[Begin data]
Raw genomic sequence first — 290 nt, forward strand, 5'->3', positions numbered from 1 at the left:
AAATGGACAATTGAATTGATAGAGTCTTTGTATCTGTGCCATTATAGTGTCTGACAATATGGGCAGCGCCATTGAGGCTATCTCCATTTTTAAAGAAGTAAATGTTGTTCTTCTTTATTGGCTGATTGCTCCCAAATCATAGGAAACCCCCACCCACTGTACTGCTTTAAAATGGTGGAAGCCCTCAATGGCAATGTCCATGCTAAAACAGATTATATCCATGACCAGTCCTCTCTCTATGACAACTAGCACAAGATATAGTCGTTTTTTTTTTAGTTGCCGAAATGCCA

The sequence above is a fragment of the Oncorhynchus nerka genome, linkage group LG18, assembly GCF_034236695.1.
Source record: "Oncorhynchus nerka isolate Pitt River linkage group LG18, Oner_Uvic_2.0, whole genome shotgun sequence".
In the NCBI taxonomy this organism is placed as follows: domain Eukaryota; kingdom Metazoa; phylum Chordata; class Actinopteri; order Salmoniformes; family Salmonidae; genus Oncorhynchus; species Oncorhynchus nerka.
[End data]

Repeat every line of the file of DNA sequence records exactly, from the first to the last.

Raw genomic sequence first — 290 nt, forward strand, 5'->3', positions numbered from 1 at the left:
AAATGGACAATTGAATTGATAGAGTCTTTGTATCTGTGCCATTATAGTGTCTGACAATATGGGCAGCGCCATTGAGGCTATCTCCATTTTTAAAGAAGTAAATGTTGTTCTTCTTTATTGGCTGATTGCTCCCAAATCATAGGAAACCCCCACCCACTGTACTGCTTTAAAATGGTGGAAGCCCTCAATGGCAATGTCCATGCTAAAACAGATTATATCCATGACCAGTCCTCTCTCTATGACAACTAGCACAAGATATAGTCGTTTTTTTTTTAGTTGCCGAAATGCCA

The sequence above is a fragment of the Oncorhynchus nerka genome, linkage group LG18, assembly GCF_034236695.1.
Source record: "Oncorhynchus nerka isolate Pitt River linkage group LG18, Oner_Uvic_2.0, whole genome shotgun sequence".
In the NCBI taxonomy this organism is placed as follows: domain Eukaryota; kingdom Metazoa; phylum Chordata; class Actinopteri; order Salmoniformes; family Salmonidae; genus Oncorhynchus; species Oncorhynchus nerka.